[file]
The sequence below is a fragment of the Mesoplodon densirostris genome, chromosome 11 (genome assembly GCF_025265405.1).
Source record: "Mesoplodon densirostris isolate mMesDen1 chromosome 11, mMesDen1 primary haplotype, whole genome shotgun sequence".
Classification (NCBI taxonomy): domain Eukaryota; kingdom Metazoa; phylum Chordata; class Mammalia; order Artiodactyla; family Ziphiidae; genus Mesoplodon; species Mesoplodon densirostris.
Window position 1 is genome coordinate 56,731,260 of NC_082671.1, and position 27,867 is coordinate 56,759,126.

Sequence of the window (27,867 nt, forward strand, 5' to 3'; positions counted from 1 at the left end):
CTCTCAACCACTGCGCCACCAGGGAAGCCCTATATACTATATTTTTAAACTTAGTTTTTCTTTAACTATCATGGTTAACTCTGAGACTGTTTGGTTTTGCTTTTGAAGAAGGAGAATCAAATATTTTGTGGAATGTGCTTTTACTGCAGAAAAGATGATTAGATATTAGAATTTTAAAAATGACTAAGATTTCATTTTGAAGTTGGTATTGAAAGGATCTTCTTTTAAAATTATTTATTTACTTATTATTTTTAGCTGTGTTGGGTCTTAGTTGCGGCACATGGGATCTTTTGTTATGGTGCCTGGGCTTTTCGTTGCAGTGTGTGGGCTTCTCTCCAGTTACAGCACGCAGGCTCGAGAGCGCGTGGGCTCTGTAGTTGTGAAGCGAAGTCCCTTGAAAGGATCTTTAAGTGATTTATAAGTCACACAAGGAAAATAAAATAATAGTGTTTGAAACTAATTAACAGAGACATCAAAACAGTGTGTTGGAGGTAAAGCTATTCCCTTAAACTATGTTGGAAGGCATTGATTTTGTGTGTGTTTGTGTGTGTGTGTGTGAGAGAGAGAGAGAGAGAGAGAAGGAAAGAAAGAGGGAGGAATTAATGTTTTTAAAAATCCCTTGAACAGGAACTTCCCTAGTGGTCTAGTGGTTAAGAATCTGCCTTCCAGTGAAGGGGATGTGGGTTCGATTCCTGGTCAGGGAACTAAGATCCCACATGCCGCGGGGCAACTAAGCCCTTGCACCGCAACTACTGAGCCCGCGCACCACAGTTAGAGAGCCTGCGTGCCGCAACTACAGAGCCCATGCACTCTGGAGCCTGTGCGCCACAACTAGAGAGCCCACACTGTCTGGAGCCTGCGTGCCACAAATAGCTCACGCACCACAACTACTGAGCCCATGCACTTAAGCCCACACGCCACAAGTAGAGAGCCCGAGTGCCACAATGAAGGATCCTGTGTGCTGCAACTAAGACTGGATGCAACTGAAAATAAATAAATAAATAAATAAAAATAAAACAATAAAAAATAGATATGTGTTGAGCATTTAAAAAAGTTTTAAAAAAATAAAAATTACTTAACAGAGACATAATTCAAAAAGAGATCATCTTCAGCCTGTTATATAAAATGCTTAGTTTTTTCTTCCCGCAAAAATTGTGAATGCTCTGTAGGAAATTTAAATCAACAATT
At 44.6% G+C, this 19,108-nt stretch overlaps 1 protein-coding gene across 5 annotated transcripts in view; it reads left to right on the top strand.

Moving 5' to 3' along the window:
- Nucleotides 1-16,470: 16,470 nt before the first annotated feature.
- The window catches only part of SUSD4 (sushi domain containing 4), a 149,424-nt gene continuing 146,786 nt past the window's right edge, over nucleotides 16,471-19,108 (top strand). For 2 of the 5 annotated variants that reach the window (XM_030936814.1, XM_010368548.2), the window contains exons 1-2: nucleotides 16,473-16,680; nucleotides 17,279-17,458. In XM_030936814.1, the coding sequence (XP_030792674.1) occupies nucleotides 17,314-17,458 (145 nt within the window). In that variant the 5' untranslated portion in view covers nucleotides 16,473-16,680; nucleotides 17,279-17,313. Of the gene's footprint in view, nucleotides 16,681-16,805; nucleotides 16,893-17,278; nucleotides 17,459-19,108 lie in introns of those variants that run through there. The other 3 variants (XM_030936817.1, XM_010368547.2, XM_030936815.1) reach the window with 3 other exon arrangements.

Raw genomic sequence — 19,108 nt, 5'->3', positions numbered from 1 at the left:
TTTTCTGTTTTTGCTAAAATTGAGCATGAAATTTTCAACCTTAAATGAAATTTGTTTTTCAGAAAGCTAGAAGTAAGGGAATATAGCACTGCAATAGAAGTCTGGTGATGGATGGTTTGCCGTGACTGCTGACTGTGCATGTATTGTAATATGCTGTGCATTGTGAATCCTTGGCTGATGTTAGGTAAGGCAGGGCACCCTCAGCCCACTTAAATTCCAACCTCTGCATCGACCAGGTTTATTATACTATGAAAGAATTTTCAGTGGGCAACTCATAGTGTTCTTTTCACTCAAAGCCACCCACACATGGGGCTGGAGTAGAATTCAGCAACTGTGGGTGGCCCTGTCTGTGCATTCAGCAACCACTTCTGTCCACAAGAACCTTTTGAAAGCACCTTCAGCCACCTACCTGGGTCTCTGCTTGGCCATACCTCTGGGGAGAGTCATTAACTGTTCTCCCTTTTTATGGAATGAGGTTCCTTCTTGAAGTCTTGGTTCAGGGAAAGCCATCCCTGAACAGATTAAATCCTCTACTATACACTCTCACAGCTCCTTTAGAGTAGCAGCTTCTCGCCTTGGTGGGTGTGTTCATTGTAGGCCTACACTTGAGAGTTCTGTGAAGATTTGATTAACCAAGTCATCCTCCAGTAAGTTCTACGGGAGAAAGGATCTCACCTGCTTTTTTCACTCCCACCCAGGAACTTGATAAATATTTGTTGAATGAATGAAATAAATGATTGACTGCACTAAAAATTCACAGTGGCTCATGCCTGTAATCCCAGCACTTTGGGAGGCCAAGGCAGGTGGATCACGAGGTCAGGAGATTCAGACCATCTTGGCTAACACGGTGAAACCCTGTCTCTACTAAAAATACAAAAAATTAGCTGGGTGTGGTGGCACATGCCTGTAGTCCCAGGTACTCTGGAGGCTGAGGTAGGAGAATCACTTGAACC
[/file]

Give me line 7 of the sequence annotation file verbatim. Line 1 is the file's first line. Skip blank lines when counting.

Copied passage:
At 44.6% G+C, this 19,108-nt stretch overlaps 1 protein-coding gene across 5 annotated transcripts in view; it reads left to right on the top strand.